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Inside AI (Nov 20th, 2019)

1. People who work in highly paid white-collar occupations may be most exposed to AI in the future, according to a new study released Wednesday by the Brookings Institution. The research is based on Stanford Ph.D. student Michael Webb's method that examines AI patents and compares them with a Department of Labor database that describes occupational duties. The results predicted that workers in high-tech digital services, such as software publishing and computer system design, actually face high exposure to AI, which means that the technology will alter how they work (which may or may not mean that their jobs will be replaced). According to the study, more educated people and groups such as white and Asian men are most likely to face this "high exposure" to AI, as well as high tech areas like California or Seattle. - BAY AREA NEWS GROUP

2. In related news, Brookings published a series of articles about important issues facing the AI industry. Dubbed "AI Governance," the series is penned by scholars from in and outside the institution and addresses problems and solutions within the AI field. Topics include "Fighting deepfakes when detection fails," "Products liability law as a way to address AI harms," and "10 actions that will protect people from facial recognition software." The series was led by Governance Studies Vice President Darrell West. - BROOKINGS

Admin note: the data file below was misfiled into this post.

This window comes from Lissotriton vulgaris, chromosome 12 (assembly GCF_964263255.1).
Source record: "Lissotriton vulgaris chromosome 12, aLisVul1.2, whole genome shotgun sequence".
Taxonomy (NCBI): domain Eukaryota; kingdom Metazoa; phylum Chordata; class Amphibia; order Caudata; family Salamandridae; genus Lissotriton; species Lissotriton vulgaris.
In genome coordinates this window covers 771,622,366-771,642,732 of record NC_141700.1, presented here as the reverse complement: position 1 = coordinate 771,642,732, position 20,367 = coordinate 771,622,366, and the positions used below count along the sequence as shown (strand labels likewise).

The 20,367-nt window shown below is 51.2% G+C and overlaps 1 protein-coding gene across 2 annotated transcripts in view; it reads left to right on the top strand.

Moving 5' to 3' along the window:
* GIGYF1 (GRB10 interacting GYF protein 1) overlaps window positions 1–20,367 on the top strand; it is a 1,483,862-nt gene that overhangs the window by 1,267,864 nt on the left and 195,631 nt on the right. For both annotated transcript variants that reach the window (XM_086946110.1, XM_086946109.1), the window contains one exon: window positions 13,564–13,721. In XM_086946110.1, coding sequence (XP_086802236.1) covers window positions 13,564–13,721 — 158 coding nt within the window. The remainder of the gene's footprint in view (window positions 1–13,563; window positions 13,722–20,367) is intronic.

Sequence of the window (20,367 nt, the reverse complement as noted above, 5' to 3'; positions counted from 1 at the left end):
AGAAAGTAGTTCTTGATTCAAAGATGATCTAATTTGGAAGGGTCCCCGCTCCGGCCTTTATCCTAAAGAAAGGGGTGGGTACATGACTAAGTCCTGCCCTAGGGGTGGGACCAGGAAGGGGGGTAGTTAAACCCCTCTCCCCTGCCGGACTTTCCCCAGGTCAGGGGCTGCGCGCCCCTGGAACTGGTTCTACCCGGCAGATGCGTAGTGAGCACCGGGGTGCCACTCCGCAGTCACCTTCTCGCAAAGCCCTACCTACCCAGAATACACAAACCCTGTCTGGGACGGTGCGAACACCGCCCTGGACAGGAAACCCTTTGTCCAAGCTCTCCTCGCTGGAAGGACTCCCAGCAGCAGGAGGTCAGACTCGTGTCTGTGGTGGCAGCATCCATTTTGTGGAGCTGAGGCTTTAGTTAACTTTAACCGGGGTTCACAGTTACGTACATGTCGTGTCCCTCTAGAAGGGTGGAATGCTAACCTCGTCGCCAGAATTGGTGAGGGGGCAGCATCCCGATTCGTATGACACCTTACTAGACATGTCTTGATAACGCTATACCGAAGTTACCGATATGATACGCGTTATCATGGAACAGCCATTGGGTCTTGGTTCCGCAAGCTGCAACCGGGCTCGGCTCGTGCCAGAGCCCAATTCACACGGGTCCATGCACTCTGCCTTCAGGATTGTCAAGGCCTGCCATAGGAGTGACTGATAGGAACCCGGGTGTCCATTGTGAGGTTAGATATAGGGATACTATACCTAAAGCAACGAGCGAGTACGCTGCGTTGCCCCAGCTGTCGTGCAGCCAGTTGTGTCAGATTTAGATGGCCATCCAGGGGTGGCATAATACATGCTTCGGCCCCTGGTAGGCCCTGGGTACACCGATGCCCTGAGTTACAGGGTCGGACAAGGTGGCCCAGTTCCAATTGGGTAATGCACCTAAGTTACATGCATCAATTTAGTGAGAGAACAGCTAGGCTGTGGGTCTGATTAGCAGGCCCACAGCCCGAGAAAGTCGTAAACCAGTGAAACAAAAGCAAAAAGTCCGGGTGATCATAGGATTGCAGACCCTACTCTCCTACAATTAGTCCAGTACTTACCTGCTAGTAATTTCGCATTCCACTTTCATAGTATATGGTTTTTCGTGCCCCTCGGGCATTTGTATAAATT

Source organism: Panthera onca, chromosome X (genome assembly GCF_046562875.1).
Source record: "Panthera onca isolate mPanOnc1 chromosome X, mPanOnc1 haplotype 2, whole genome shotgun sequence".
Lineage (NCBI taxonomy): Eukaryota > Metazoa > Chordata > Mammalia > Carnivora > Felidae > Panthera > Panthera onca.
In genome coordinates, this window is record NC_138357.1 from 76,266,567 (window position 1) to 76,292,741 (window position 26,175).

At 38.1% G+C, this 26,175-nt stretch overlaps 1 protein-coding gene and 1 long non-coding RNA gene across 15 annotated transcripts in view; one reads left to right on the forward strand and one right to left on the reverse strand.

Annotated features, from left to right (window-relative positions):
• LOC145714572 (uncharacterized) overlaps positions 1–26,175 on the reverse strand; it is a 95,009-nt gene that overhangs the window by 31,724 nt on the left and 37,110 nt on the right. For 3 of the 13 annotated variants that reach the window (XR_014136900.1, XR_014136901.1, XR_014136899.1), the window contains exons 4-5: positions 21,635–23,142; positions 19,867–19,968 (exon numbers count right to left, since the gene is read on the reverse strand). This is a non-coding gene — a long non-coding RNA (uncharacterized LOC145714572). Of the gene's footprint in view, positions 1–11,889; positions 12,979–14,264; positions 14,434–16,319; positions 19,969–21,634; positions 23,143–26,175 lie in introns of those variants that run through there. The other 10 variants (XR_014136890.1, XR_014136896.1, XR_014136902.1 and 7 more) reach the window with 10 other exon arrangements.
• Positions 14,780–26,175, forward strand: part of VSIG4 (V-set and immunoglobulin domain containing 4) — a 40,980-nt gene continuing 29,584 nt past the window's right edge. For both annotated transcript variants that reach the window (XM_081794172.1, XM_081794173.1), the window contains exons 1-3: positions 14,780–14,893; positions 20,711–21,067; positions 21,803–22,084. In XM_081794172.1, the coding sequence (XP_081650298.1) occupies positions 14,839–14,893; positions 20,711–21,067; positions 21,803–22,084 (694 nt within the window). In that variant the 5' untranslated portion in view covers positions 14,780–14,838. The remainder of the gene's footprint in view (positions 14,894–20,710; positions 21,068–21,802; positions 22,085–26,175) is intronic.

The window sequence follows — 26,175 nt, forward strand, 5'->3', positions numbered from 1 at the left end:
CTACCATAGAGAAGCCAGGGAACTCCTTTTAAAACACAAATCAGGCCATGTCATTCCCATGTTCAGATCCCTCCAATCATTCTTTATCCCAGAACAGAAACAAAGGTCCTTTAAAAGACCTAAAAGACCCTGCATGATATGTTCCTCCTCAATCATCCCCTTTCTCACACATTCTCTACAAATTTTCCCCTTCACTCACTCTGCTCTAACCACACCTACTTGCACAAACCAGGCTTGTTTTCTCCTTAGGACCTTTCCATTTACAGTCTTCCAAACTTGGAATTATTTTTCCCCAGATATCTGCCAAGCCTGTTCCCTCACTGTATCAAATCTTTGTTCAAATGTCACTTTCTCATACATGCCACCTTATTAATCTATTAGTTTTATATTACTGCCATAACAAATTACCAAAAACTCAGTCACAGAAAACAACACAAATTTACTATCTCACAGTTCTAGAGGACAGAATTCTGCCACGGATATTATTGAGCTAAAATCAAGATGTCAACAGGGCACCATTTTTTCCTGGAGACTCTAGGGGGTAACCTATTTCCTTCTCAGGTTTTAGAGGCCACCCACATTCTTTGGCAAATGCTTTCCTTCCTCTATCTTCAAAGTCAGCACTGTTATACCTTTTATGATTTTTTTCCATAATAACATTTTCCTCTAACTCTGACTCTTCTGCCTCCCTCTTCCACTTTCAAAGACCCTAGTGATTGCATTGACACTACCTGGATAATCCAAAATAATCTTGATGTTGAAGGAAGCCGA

3. Former Yahoo CEO Marissa Mayer has launched a firm that will focus on AI technology like self-driving cars and facial recognition, she said. Mayer resigned from Yahoo shortly after it was sold to Verizon Communications in 2017. During the Techonomy conference this week, she explained how she's turned her focus on Lumi Labs, a secretive company she co-founded with former Yahoo SVP Enrique Munoz Torres. Lumi, which means "snow" in Finnish, is focused on building AI applications for consumers, Mayer said, including one product that uses AI to address the many digital contacts that clog up people's phones. “The overriding focus is on the grand challenges of AI such as self-driving cars and global facial recognition,” Mayer said. “But there are smaller applications that can be just as useful to benefit people every day.” - MARKET WATCH

4. Sony Corporation announced a new venture on Wednesday called Sony AI, which will oversee R&D in AI for the tech giant. Sony AI will initially pursue flagship projects in imaging and sensing, gaming, and gastronomy when it opens offices in Japan, the U.S., and Europe, although it didn't specify when. In its announcement, Sony said that any adoption of AI technology developed through the projects is "critical to further enhancing the value of Sony’s gaming and sensor businesses in coming years.” Last year, the Sony Corporation of America forged an agreement with Carnegie Mellon University to conduct R&D involving AI and robots in "food preparation, cooking, and delivery.” - CNBC

5. The U.K’s plans to leave the European Union are sparking fears that the hard border will starve British enterprises of the tech skills they need to expand artificial intelligence, cloud computing and machine learning businesses. A LinkedIn Workforce survey from 2018 found that 20 percent of tech graduates with the skills needed to grow the tech industry come from countries outside of the U.K. but within the EU trade bloc. Simultaneously, 51 percent of recruiters in the U.K. have seen an increase in demand from businesses to hire candidates with AI skills, a 49 percent increase in demand for cryptocurrency, and a 46 percent spike in demand for blockchain skills. - FINANCE MAGNATES

A version of this story first appeared in Inside Cloud.